OSHA will investigate elevator accident
Though an investigation is being conducted into the accident involving Feely Elevator manager Mark Malecha, it is too soon to tell whether the Minnesota Occupational Safety and Health Administration will issue any citations.
Any time there is an incident that involves employee safety, OSHA will conduct an investigation to see if there are any violations. The Farmington investigation began Friday, OSHA spokesperson James Honerman said. OSHA officials were in town Tuesday, as well, to take statements as part of the investigation.
In the past five years, 12 people have been crushed or suffocated to death in grain bin accidents. Of those, nine were at family farm bins and were not under OSHA jurisdiction. The remaining three incidents involved businesses and were investigated by OSHA. While the Feely Elevator incident did not lead to a fatality, there are similarities between Thursday's accident and the others that have claimed lives.
"A common factor in those and other near misses is that workers were walking on top of the grain or knocking it off of the side of the bin, and (the grain) either collapsed under their feet or engulfed them," Honerman said.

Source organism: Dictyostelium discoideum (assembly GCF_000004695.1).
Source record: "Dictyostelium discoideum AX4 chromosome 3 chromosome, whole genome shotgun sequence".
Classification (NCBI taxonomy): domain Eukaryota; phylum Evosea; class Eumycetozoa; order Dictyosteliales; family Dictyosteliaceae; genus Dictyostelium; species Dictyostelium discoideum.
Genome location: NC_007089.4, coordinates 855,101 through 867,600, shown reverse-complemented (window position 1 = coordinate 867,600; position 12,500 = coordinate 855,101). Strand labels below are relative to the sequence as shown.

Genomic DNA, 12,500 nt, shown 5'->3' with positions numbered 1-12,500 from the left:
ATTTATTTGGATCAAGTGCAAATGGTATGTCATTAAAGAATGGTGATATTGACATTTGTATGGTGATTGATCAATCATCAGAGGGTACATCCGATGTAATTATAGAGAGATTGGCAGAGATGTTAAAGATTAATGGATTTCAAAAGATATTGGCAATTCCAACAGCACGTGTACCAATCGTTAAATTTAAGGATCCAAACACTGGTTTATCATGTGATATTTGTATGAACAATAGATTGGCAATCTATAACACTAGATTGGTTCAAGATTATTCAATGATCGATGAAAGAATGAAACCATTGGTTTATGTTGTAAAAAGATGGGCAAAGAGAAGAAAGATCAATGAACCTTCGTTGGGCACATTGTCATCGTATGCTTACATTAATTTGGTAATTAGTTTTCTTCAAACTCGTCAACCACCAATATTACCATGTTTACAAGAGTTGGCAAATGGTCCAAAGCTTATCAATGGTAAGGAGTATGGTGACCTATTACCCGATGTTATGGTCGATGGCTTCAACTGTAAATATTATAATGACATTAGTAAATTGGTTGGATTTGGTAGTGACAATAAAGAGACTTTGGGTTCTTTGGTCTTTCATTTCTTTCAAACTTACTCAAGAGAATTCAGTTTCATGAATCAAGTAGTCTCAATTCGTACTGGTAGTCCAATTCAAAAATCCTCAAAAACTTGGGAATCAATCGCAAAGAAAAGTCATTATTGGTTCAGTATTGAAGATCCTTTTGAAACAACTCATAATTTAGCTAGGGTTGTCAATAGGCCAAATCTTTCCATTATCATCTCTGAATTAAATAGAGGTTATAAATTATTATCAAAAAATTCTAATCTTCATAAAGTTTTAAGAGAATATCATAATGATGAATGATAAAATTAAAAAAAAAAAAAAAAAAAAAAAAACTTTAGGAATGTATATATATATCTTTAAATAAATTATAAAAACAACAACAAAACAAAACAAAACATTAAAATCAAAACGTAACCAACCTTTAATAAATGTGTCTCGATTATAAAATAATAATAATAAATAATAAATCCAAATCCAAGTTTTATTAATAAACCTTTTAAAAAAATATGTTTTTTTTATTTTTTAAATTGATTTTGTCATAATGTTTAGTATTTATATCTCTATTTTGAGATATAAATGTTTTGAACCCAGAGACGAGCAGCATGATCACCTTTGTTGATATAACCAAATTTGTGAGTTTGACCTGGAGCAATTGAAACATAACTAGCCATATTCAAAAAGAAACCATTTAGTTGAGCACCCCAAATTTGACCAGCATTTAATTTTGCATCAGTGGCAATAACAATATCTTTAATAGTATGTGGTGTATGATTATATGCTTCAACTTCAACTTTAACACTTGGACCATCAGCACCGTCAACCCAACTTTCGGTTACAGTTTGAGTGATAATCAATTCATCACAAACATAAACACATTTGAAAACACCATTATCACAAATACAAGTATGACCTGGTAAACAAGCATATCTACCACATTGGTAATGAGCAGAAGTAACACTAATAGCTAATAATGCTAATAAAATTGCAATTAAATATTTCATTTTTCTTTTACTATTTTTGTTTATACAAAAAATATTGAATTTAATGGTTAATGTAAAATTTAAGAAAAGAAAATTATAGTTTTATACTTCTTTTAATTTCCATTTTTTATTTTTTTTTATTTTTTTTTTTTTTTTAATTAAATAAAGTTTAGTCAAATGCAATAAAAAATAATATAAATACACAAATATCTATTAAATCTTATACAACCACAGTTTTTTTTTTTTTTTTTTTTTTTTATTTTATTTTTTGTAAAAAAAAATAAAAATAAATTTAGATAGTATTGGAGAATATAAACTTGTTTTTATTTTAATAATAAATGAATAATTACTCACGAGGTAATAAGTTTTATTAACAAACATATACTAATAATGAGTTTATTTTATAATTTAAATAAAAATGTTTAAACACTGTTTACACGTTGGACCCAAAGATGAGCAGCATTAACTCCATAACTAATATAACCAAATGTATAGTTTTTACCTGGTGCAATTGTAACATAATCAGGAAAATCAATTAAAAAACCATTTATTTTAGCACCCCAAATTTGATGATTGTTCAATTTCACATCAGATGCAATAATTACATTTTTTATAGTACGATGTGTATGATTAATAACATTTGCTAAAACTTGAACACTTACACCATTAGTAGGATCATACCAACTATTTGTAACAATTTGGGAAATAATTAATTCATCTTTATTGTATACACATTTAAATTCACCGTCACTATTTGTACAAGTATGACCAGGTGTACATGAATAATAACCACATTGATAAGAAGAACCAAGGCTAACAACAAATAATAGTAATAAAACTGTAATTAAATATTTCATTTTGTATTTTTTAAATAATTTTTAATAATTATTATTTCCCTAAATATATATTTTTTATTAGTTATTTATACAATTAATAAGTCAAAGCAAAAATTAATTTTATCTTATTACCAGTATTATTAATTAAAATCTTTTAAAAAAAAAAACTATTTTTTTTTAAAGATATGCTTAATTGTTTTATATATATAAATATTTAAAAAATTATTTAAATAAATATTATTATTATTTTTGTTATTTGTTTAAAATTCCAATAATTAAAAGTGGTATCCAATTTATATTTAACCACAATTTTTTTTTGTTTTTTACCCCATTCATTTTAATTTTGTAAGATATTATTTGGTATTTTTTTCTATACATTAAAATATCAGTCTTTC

Because Minnesota OSHA has noticed a sort of trend in serious accidents associated with grain bins, the department has, as part of its five-year strategic plan, placed additional emphasis on inspections of grain handling facilities, he added.
Minnesota OSHA has several safety tips in place for working with grain bins. One of those tips urges use of a body harness and lifeline by the individual entering the bin, having a designated observer on hand and having rescue equipment on hand. When first responders found Malecha buried in corn in the silo, he was not wearing a harness, according to Farmington fire marshal John Powers.
On Tuesday, Honerman said he could not speculate on how long the investigation could take. Elevator employees are cooperating with OSHA officials, he said.